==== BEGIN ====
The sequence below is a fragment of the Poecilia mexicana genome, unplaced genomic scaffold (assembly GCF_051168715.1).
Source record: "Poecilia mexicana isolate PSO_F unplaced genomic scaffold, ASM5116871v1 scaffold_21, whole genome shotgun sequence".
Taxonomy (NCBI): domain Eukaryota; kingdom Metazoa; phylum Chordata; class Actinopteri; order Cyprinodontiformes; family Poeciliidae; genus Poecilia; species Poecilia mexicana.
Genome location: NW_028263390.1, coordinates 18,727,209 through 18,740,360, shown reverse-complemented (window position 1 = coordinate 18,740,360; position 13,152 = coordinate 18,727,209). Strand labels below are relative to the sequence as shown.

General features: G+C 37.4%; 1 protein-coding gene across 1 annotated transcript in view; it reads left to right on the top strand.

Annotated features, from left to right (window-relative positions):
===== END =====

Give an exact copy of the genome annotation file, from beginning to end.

The sequence below is a fragment of the Poecilia mexicana genome, unplaced genomic scaffold (assembly GCF_051168715.1).
Source record: "Poecilia mexicana isolate PSO_F unplaced genomic scaffold, ASM5116871v1 scaffold_21, whole genome shotgun sequence".
Taxonomy (NCBI): domain Eukaryota; kingdom Metazoa; phylum Chordata; class Actinopteri; order Cyprinodontiformes; family Poeciliidae; genus Poecilia; species Poecilia mexicana.
Genome location: NW_028263390.1, coordinates 18,727,209 through 18,740,360, shown reverse-complemented (window position 1 = coordinate 18,740,360; position 13,152 = coordinate 18,727,209). Strand labels below are relative to the sequence as shown.

General features: G+C 37.4%; 1 protein-coding gene across 1 annotated transcript in view; it reads left to right on the top strand.

Annotated features, from left to right (window-relative positions):